Read Matthew 7:5 and Proverbs 19:11. What two important principles can help us avoid conflict with others?
The writer of the Proverbs makes a very astute observation: “The start of an argument is like a water leak —so stop it before real trouble breaks out” (Prov. 17:14, CEV). Once begun, a conflict can become incredibly hard to shut down. According to Romans 14:19, we can prevent conflict by following after two things: that which makes for peace and that with which one may edify another. How much more so are these principles crucial to harmony in the family?
Sometimes when you admit your responsibility in a conflict, it may cause the other party to soften. Take a step back and consider if it’s even a worthy battle. Proverbs states, “Those with good sense are slow to anger, and it is their glory to overlook an offense” (Prov. 19:11, NRSV). At the same time, consider what difference this is going to make in your life in three days. Better yet, what impact will it have in five or ten years? How many marriages, for instance, have had difficult times over issues that today seem so trivial?
Instead of letting conflict drag on for a long time, as you speak with the other person, a spouse, a child, a friend, a co-worker, you may want to clearly define the problem or issue of discussion and stay on the immediate topic. Conflict often deteriorates when the issue that started the conflict gets lost in angry words; meanwhile, past issues or past hurts are tossed into the mix (this can be deadly, especially to a marriage). One way to have a better and softer start to the discussion is to affirm your relationship. Let the other person know that you care deeply about them and about your relationship. Once you have stated your positive feelings, you can move to the issue at hand; however, be careful not to use the word but. Stating a positive thought and then saying “but” negates what you just stated. Once you share your feelings, listen to the other person’s perspective, reflect on what he or she has said, and only then propose a solution that keeps everyone’s best interests in mind (Phil. 2:4-5).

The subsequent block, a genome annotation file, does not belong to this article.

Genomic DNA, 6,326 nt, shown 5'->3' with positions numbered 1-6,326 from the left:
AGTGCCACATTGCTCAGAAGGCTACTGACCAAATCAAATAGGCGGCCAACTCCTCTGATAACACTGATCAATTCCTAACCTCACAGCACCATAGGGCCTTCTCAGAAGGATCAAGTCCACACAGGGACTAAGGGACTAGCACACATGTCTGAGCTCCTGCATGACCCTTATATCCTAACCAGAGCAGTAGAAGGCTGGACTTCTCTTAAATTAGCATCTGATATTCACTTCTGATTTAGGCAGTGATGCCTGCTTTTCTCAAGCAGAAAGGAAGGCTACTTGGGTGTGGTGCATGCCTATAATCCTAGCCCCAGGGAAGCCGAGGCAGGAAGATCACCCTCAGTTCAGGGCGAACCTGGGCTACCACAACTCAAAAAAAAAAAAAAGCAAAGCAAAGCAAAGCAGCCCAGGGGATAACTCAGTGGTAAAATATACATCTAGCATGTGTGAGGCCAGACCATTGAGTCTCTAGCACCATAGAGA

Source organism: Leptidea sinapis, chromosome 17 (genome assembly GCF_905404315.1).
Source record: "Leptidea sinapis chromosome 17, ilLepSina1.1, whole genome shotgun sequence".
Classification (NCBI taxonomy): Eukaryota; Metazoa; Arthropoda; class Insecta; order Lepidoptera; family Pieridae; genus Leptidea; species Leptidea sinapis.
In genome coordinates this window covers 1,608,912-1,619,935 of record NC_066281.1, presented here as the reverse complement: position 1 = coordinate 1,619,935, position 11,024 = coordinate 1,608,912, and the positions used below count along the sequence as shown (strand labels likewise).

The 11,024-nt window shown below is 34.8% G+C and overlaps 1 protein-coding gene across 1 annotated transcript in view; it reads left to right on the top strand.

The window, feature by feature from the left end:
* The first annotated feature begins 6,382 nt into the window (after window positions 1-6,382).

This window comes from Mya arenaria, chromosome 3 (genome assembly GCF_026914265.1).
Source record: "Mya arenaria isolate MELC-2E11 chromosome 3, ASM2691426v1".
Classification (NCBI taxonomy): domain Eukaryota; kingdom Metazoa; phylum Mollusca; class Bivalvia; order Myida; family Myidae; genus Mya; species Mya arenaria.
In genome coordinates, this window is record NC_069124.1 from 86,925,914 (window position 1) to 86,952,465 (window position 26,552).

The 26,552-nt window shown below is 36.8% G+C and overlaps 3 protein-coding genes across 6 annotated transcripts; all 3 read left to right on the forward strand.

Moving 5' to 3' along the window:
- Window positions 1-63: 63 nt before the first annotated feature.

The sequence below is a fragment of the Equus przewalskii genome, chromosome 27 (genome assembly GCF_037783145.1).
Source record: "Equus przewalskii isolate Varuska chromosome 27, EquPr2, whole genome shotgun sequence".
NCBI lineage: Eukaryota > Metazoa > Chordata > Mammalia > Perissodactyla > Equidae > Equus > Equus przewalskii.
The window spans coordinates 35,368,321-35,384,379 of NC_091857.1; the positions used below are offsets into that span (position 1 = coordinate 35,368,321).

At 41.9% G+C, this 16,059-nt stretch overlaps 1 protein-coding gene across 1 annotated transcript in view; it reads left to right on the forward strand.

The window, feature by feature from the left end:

|Think back about some conflicts that now appear so silly and meaningless. What can you learn from those experiences that could help, at least from your side, prevent something similar from happening again?|